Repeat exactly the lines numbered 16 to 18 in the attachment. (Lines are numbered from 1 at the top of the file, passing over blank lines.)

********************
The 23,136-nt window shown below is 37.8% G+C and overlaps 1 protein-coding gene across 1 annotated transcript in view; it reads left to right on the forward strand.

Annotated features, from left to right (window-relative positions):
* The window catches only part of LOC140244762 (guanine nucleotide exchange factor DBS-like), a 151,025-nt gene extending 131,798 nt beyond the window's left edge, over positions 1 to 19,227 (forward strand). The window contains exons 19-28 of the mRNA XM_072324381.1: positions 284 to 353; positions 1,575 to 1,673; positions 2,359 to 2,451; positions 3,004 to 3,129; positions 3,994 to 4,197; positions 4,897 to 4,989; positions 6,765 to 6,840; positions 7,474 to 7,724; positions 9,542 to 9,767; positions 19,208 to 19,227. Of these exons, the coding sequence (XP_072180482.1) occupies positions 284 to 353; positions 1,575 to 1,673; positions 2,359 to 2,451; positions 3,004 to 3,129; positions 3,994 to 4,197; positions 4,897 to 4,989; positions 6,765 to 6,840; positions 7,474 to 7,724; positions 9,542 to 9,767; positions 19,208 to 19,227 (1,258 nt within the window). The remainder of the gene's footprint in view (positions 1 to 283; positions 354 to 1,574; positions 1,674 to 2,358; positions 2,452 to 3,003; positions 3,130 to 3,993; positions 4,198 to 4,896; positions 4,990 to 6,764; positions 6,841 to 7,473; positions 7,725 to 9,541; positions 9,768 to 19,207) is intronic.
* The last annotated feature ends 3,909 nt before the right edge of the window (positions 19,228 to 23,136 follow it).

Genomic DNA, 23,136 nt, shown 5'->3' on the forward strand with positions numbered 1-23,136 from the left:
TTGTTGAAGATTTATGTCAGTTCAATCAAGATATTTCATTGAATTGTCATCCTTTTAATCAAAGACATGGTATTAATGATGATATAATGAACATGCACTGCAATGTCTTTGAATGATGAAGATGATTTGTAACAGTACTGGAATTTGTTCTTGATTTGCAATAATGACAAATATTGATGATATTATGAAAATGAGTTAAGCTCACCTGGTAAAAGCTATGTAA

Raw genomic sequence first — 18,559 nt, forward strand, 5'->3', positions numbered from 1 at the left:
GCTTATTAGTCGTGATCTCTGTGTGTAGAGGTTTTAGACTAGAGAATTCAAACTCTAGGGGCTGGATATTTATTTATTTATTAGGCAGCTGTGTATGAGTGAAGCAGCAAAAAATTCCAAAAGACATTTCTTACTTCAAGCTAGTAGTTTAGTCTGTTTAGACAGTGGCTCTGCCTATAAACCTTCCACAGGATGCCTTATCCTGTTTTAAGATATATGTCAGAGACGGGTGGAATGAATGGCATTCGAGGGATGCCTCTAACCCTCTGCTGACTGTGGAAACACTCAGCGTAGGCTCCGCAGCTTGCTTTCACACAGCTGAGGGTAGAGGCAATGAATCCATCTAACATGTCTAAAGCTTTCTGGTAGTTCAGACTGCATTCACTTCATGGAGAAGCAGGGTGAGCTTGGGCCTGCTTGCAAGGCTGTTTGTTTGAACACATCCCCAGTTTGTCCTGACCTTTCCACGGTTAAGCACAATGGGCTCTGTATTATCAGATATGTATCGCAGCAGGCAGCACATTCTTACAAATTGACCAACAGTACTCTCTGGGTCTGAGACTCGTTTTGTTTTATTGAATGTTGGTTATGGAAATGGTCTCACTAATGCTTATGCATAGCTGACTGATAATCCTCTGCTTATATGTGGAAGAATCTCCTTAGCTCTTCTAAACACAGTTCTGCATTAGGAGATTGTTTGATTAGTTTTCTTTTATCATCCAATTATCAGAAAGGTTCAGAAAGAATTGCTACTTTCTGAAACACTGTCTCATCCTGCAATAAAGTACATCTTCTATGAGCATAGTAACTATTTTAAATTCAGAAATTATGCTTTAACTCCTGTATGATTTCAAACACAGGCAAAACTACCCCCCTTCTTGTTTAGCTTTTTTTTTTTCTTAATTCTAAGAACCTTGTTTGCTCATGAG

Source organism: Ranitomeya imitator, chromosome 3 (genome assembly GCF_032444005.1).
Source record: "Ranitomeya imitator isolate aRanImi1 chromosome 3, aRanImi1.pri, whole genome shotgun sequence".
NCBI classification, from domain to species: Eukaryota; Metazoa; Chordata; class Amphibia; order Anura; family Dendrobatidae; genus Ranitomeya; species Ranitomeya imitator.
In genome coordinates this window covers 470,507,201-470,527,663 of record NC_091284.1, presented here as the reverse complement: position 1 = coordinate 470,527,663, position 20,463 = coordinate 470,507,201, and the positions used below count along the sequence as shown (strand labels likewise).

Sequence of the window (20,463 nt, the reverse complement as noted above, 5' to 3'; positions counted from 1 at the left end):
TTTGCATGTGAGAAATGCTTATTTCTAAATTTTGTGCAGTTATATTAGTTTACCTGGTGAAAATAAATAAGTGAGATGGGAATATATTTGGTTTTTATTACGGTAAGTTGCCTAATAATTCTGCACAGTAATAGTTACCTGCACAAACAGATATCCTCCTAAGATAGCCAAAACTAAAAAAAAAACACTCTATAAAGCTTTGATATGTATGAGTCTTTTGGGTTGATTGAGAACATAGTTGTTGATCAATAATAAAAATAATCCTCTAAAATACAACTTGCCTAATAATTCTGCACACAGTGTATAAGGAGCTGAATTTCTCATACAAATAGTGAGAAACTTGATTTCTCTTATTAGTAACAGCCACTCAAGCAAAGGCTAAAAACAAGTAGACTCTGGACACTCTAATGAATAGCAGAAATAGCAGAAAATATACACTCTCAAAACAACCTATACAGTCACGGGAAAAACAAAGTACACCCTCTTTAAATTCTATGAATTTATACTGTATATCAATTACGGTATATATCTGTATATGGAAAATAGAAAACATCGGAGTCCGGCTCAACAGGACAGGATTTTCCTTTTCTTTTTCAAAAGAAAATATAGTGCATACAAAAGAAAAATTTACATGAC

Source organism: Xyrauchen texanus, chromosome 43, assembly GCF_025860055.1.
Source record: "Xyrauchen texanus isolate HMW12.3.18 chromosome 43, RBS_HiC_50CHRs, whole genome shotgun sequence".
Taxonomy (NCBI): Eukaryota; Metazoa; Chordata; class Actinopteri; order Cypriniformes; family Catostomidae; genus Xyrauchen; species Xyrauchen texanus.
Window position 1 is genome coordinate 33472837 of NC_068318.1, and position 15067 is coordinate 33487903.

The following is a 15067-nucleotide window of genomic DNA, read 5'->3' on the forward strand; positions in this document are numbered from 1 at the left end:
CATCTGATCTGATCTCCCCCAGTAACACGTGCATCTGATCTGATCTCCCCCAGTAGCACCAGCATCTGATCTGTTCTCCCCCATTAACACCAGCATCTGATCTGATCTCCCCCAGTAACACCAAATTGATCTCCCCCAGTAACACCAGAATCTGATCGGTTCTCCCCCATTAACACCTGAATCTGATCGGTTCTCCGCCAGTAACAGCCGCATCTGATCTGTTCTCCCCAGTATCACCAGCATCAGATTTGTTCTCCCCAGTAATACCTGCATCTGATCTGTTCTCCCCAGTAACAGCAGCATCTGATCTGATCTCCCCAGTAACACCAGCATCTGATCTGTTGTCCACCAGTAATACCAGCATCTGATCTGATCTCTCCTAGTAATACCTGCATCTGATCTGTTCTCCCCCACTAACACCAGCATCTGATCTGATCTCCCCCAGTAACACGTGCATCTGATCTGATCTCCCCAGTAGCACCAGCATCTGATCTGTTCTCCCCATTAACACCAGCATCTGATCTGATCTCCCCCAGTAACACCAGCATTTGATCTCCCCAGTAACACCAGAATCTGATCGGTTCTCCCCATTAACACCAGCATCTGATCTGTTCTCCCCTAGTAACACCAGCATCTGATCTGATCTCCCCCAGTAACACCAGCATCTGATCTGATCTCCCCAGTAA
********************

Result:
Source record: "Xyrauchen texanus isolate HMW12.3.18 chromosome 43, RBS_HiC_50CHRs, whole genome shotgun sequence".
Taxonomy (NCBI): Eukaryota; Metazoa; Chordata; class Actinopteri; order Cypriniformes; family Catostomidae; genus Xyrauchen; species Xyrauchen texanus.
Window position 1 is genome coordinate 33472837 of NC_068318.1, and position 15067 is coordinate 33487903.